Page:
Seventy percent of foreign-born, noncitizen recipients of U.S. science and engineering doctorates remain in the U.S. after graduation ORISE report suggests proportion staying five and 10 years after graduation at highest level since data series was developed in 2001

April 26, 2018

OAK RIDGE, Tenn.—The proportion of foreign-born, science and engineering doctoral students who remain in the United States after graduation has increased to its highest level with an estimated 70 percent remaining in the U.S. five years after graduation. These are the latest findings in a series of periodic reports that have been produced by the Oak Ridge Institute for Science and Education and funded by the National Science Foundation.

The latest report, Stay Rates of Foreign Doctorate Recipients from U.S. Universities, 2013, documents a study in which data from the National Science Foundation’s Survey of Doctorate Recipients were used to estimate the proportion of foreign-born, noncitizens receiving science and engineering doctorates from U.S. universities that stay in the U.S. after graduation. This group had temporary visa status at the time they received their degrees.

The 2013 stay rate for this group, based on those graduating five or 10 years earlier, was 70 and 62 percent, respectively. Compared with estimates of stay rates in 2001 of 58 percent after five years and 56 percent after 10 years, these latest rates indicate that the proportion of temporary visa holders staying in the U.S. after graduation is at its highest level. 

The majority of foreign-born, science and engineering doctoral degree recipients from U.S. institutions are from China and India, and students from these two countries had the highest five-year and 10-year stay rates in 2013 at 84 and 85 percent, respectively after five years and 86 percent for both countries after 10 years.

Five- and 10-year stay rates for U.S. science and engineering doctoral degree recipients with temporary visas at graduation: 2001–2013

Five- and 10-year stay rates for U.S. science and engineering doctoral degree recipients with temporary visas at graduation: 2001–2013

A small proportion of foreign doctorate recipients reported that their graduate education was financed with money from foreign sources, most likely in their home country, and this group had much lower than average stay rates 10 years after graduation with rates in the 20 to 25 percent range.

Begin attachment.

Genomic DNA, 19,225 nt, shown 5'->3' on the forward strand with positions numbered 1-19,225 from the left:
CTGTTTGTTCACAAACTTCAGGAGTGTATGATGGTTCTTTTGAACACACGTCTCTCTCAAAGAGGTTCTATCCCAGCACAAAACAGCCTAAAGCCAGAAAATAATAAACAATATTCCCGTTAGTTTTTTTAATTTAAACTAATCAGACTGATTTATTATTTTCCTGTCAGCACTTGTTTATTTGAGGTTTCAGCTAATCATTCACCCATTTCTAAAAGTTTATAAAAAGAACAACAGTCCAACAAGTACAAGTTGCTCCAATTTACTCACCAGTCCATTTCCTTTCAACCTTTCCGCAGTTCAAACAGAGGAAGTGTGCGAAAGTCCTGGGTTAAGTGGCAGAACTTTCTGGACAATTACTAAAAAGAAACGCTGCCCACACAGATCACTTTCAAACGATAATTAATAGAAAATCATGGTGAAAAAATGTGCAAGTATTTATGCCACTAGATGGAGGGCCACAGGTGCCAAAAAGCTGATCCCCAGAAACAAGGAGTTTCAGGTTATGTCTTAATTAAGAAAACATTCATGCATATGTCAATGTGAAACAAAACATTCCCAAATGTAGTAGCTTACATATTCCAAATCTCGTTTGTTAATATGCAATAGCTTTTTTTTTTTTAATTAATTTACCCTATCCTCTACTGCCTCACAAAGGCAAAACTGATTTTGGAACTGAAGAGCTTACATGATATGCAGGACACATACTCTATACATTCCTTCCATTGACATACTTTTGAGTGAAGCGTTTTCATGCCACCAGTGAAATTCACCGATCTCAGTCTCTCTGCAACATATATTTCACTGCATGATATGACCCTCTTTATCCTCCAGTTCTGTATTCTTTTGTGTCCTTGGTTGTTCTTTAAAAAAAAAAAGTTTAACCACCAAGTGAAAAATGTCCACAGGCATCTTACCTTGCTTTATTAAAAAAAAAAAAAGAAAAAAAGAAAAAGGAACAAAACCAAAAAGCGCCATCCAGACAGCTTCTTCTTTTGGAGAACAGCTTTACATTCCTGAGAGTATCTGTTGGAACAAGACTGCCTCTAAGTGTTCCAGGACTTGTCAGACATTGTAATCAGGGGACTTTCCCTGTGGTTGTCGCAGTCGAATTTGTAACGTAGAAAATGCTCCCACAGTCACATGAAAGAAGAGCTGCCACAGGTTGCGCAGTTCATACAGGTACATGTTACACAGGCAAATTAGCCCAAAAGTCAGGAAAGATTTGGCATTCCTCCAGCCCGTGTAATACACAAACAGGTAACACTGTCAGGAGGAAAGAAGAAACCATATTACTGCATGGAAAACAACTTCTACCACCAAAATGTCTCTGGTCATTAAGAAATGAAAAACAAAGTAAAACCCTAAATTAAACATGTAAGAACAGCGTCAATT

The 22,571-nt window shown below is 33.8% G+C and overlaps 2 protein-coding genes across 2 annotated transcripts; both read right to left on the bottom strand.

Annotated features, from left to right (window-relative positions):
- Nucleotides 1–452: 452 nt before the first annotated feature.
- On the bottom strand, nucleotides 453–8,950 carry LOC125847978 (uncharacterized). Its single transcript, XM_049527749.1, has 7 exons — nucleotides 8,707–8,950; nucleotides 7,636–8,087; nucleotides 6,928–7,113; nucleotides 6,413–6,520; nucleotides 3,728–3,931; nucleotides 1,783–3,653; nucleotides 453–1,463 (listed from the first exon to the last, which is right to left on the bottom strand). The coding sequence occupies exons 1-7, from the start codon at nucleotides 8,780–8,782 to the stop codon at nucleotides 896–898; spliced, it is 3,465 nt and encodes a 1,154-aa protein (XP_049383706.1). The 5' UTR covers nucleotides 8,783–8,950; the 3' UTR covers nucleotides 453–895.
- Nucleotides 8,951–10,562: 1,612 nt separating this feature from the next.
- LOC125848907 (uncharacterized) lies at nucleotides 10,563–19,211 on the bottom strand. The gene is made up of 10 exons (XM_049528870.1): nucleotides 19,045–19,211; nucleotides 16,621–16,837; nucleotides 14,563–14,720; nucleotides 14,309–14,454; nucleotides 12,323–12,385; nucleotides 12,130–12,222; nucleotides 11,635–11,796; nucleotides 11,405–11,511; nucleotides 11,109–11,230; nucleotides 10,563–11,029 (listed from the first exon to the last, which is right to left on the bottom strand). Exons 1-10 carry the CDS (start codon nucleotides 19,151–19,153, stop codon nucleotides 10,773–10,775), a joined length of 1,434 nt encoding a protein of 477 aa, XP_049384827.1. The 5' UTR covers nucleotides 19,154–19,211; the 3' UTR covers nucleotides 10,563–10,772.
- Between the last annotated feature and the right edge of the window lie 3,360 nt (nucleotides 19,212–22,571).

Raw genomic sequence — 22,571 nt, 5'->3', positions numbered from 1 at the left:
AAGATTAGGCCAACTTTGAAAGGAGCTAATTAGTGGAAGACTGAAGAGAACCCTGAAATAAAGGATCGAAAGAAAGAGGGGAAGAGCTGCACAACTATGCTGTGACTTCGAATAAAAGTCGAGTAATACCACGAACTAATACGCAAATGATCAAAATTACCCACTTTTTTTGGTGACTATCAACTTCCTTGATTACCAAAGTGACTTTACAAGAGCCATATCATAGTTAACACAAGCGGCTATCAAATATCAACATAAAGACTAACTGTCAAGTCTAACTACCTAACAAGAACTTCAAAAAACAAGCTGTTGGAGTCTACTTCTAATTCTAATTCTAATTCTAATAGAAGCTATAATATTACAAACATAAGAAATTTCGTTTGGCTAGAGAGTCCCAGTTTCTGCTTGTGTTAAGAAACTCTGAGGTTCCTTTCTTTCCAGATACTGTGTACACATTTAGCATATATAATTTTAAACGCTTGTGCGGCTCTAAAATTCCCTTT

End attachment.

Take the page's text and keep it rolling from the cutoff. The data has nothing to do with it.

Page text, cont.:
“This is the first time we estimated the rate that these temporary visa holders became U.S. citizens, finding that rate is low for the first five to seven years after receiving their degree and only rising to about 30 percent after 12 years,” explained Leigh Ann Pennington, co-author of the ORISE report and economist for Oak Ridge Associated Universities. “Based on the data from this report, one could assume that these individuals are finding additional employment opportunities in the U.S. even after completing one or more postdoctoral appointments.”

By academic discipline, engineering and computer and mathematical sciences have high five-year stay rates (75 percent), and engineering had the largest number of foreign nationals receiving degrees five years earlier. The lowest five-year stay rate was seen in the social and behavioral sciences at 51 percent.

Temporary residents receiving science and engineering doctorates in 2007-2009 who were in the United States in 2013 by degree field

Degree Field


Stay Rate

Physical and related sciences



Computer and mathematical sciences



Life (biol., agri. & environ.) and health sciences






Social and related sciences



Total, all fields



Source: National Science Foundation, National Center for Science and Engineering Statistics, Survey of Doctorate Recipients, 2013.

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The Oak Ridge Institute for Science and Education (ORISE) is a U.S. Department of Energy (DOE) asset that is dedicated to enabling critical scientific, research, and health initiatives of the department and its laboratory system by providing world class expertise in STEM workforce development, scientific and technical reviews, and the evaluation of radiation exposure and environmental contamination.

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